Since it’s all about taking people’s photos, a portrait photographer should possess a genuine interest in people that would eventually become their subjects. They should care about people and are natural conversationalists to break the ice.
Above all else, portrait photographers should also possess the skill to observe their subjects’ characteristic gestures and expressions and can easily identify a person’s best side and angle.
If you think you have what it takes to be a portrait photographer, then you should familiarize yourself with the different areas of portraiture. Basically, there are different types of portrait depending on the usage or purpose.
Some of the common categories in which portrait photography falls into include amateur portraits of friends and family, photos of people in a social gathering, editorial portraiture where pictures are taken by photographers for newspapers, magazines and other publications’ use, fine art portraiture where photos are taken specifically for display in museums and galleries, formal portraits where subjects pose for the purpose of a photograph and informal portraits or ‘action shots’ where the subjects do not intentionally pose for the camera.
THINGS TO CONSIDER AND RECONSIDER
Many photographers would agree that the intention of the photographer is what sets a photograph apart from a portrait. If you would want to try portrait photography, here are some of the things you might want to consider:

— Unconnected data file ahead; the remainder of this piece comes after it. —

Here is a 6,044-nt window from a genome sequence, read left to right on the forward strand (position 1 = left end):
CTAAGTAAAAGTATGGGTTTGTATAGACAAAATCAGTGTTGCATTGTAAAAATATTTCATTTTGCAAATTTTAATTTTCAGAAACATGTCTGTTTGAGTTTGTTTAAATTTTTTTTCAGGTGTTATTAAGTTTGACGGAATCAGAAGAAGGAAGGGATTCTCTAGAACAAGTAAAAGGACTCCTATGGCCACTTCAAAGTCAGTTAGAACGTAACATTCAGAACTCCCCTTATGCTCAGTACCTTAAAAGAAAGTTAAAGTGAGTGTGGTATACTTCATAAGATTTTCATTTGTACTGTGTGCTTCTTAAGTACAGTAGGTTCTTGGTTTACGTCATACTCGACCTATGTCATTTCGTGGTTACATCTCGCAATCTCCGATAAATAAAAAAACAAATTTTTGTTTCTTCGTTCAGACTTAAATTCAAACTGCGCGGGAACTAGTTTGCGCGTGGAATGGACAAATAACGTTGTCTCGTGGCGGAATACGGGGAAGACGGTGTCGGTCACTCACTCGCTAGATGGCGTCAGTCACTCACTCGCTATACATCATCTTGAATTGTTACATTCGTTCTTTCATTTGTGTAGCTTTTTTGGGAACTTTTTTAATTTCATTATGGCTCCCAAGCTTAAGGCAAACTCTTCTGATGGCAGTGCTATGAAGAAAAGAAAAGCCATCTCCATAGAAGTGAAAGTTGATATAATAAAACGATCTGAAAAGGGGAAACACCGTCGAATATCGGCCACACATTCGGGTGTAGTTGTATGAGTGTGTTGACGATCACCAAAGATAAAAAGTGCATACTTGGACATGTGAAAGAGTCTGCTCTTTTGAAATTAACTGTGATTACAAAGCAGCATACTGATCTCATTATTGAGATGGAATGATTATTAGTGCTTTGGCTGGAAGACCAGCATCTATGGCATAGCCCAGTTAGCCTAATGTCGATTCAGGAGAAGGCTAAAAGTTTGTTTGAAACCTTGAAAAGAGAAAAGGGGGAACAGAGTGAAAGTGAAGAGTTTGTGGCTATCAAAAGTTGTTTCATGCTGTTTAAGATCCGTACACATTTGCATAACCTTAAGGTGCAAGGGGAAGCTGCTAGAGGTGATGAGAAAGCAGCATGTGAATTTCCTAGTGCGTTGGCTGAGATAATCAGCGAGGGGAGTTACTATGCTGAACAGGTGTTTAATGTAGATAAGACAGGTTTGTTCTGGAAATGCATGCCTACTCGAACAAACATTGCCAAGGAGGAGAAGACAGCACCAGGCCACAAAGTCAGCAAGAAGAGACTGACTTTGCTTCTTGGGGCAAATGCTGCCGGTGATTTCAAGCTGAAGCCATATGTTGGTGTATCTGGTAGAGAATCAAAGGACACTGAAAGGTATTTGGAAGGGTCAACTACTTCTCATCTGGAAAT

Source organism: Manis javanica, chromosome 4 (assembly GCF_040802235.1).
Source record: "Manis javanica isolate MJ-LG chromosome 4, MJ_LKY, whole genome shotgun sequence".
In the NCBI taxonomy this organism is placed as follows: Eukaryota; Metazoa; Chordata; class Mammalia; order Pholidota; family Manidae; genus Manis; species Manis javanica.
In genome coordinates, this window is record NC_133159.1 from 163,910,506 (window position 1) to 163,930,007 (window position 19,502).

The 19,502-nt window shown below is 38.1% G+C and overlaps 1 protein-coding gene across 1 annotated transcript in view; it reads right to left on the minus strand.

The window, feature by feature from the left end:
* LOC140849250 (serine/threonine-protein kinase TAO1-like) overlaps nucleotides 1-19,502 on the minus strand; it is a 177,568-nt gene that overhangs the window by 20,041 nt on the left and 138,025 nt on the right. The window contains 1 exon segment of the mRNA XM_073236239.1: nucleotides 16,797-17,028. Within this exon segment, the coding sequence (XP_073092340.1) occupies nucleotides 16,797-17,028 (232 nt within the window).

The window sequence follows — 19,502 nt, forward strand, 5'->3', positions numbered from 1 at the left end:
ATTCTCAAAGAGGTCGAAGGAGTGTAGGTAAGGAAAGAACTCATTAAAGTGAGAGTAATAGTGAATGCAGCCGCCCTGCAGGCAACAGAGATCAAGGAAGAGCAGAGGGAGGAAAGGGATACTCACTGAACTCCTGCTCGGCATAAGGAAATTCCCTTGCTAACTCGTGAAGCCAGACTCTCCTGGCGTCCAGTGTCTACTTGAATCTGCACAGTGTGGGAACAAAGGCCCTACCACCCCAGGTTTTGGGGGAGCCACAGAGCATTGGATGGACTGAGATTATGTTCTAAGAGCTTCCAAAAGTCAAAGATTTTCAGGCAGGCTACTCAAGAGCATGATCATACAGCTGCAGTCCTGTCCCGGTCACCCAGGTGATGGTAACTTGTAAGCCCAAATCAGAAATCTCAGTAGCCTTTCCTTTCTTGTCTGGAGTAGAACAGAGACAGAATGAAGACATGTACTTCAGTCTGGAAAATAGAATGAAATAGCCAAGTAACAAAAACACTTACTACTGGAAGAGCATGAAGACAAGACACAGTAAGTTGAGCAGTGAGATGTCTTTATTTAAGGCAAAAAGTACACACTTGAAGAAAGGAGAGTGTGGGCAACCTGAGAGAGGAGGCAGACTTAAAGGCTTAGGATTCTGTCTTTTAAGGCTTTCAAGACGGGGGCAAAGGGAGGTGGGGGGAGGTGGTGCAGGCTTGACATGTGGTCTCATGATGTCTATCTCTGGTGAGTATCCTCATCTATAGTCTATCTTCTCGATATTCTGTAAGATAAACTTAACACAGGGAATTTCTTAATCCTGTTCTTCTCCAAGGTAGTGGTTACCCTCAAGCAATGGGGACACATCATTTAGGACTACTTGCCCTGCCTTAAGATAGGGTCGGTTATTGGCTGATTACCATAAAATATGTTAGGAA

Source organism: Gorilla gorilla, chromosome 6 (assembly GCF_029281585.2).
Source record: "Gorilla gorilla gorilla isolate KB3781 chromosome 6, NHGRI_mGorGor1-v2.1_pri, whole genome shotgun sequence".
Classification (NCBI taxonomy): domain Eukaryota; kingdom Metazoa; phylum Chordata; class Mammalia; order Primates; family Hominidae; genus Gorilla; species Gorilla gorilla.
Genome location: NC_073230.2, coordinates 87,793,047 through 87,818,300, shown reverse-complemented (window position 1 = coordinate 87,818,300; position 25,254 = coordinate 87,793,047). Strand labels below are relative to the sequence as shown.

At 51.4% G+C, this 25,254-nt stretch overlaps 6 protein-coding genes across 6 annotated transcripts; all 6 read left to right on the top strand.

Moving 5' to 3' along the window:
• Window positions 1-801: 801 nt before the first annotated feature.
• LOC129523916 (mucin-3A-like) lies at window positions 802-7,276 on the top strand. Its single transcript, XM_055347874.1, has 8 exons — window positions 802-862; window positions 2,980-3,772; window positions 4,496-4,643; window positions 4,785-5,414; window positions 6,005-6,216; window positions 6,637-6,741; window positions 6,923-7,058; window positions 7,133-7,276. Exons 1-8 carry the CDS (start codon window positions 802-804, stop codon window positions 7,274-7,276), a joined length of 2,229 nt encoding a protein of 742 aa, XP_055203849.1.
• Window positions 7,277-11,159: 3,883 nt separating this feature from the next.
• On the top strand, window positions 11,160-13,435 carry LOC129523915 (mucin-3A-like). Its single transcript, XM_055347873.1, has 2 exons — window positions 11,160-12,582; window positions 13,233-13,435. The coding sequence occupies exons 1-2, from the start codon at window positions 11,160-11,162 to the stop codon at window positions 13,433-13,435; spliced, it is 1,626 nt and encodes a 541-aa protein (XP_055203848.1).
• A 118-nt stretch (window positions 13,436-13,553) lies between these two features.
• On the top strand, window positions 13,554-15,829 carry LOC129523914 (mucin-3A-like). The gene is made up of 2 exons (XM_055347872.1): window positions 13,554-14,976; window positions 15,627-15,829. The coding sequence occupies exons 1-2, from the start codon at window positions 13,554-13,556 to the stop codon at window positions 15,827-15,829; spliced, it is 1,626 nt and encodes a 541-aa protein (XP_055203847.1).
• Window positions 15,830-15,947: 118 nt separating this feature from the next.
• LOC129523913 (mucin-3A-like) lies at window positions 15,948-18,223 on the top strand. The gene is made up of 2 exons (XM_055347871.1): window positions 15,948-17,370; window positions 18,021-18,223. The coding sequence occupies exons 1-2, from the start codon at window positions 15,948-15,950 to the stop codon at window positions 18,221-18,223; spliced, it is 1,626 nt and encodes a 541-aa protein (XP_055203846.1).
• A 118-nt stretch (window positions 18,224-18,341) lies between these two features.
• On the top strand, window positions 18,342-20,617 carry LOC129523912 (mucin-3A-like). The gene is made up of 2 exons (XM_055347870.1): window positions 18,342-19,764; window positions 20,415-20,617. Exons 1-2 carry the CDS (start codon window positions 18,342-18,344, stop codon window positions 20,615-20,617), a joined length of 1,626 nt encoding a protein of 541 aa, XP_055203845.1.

1. Camera. In portraiture, any 35mm SLR (single-lens-reflex) are fine. If you can afford a Digital SLR, it’s better because you can save on film and processing. Never opt for a zoom point and shoot because it can’t provide sharp outline and accurate results.
2. Lenses. There will be times that you need to emphasize or de-emphasize a specific feature of your subject at a certain distance. These are what the different kinds of lenses are for—to highlight or conceal any good or bad feature of the subject.
Many professional photographers suggest 300mm or 600mm lenses but for starters, typical portrait lenses that are between 90 and 135 millimeters long for 35mm cameras are okay. Nikon 105/1.8 (MF only), Canon 100/2 USM, and Canon 135/2 USM are some of the recommended portrait lenses available in the market.
3. Film. Since digital cameras no longer require the use of rolls of film, this should not be a big trouble for you. All you need is to look for a good compact flash that has high memory to produce high-resolution photos. But if you have a manual or SLR camera, purchase black and white and color films to provide choices to your clients.
4. Location. An ideal location for any portrait photography shoot is a studio. Aside from providing enough working space to work at, having a photo studio also ensures the safety of your equipment. But if you can’t set up a studio yet, it is advisable to find a space that can provide you a working area.
In setting up a studio, consider the rental cost, size, accessibility to target market and the facilities offered. If you take environmental portraits, you wouldn’t need a studio that much because your shoots will depend on the surroundings that create great impacts on your subject.
5. Lighting. If you have a portrait studio, consider the sources of light that would flatter your subjects. If your shoot is outdoors, it is advisable to choose an overcast day to avoid shadows in your photos.
Watch our portrait photography video